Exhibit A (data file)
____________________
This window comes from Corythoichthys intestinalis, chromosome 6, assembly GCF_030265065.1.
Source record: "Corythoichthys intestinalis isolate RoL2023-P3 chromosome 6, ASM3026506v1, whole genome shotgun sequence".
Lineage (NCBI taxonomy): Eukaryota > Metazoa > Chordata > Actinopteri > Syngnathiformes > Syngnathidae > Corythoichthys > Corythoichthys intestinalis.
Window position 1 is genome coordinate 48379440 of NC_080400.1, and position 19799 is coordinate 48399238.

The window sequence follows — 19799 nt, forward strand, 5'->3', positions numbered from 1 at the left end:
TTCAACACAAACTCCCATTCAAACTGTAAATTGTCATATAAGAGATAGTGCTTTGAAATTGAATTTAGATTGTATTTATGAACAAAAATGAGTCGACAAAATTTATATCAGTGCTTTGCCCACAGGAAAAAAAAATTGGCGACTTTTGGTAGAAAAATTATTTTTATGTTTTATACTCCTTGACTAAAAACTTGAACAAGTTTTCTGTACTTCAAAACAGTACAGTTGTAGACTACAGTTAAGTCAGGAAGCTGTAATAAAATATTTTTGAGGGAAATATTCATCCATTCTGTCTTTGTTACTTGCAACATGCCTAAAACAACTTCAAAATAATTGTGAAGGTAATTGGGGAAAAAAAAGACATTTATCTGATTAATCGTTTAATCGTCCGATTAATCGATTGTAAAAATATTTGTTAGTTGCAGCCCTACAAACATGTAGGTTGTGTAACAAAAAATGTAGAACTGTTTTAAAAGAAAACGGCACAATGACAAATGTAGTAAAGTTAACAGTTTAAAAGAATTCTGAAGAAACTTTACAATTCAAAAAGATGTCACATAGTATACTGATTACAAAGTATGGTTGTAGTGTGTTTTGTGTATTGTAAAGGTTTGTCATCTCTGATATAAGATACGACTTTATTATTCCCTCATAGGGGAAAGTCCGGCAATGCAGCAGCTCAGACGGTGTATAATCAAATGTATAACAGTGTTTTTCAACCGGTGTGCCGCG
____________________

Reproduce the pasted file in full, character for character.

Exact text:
This window comes from Corythoichthys intestinalis, chromosome 6, assembly GCF_030265065.1.
Source record: "Corythoichthys intestinalis isolate RoL2023-P3 chromosome 6, ASM3026506v1, whole genome shotgun sequence".
Lineage (NCBI taxonomy): Eukaryota > Metazoa > Chordata > Actinopteri > Syngnathiformes > Syngnathidae > Corythoichthys > Corythoichthys intestinalis.
Window position 1 is genome coordinate 48379440 of NC_080400.1, and position 19799 is coordinate 48399238.

The window sequence follows — 19799 nt, forward strand, 5'->3', positions numbered from 1 at the left end:
TTCAACACAAACTCCCATTCAAACTGTAAATTGTCATATAAGAGATAGTGCTTTGAAATTGAATTTAGATTGTATTTATGAACAAAAATGAGTCGACAAAATTTATATCAGTGCTTTGCCCACAGGAAAAAAAAATTGGCGACTTTTGGTAGAAAAATTATTTTTATGTTTTATACTCCTTGACTAAAAACTTGAACAAGTTTTCTGTACTTCAAAACAGTACAGTTGTAGACTACAGTTAAGTCAGGAAGCTGTAATAAAATATTTTTGAGGGAAATATTCATCCATTCTGTCTTTGTTACTTGCAACATGCCTAAAACAACTTCAAAATAATTGTGAAGGTAATTGGGGAAAAAAAAGACATTTATCTGATTAATCGTTTAATCGTCCGATTAATCGATTGTAAAAATATTTGTTAGTTGCAGCCCTACAAACATGTAGGTTGTGTAACAAAAAATGTAGAACTGTTTTAAAAGAAAACGGCACAATGACAAATGTAGTAAAGTTAACAGTTTAAAAGAATTCTGAAGAAACTTTACAATTCAAAAAGATGTCACATAGTATACTGATTACAAAGTATGGTTGTAGTGTGTTTTGTGTATTGTAAAGGTTTGTCATCTCTGATATAAGATACGACTTTATTATTCCCTCATAGGGGAAAGTCCGGCAATGCAGCAGCTCAGACGGTGTATAATCAAATGTATAACAGTGTTTTTCAACCGGTGTGCCGCG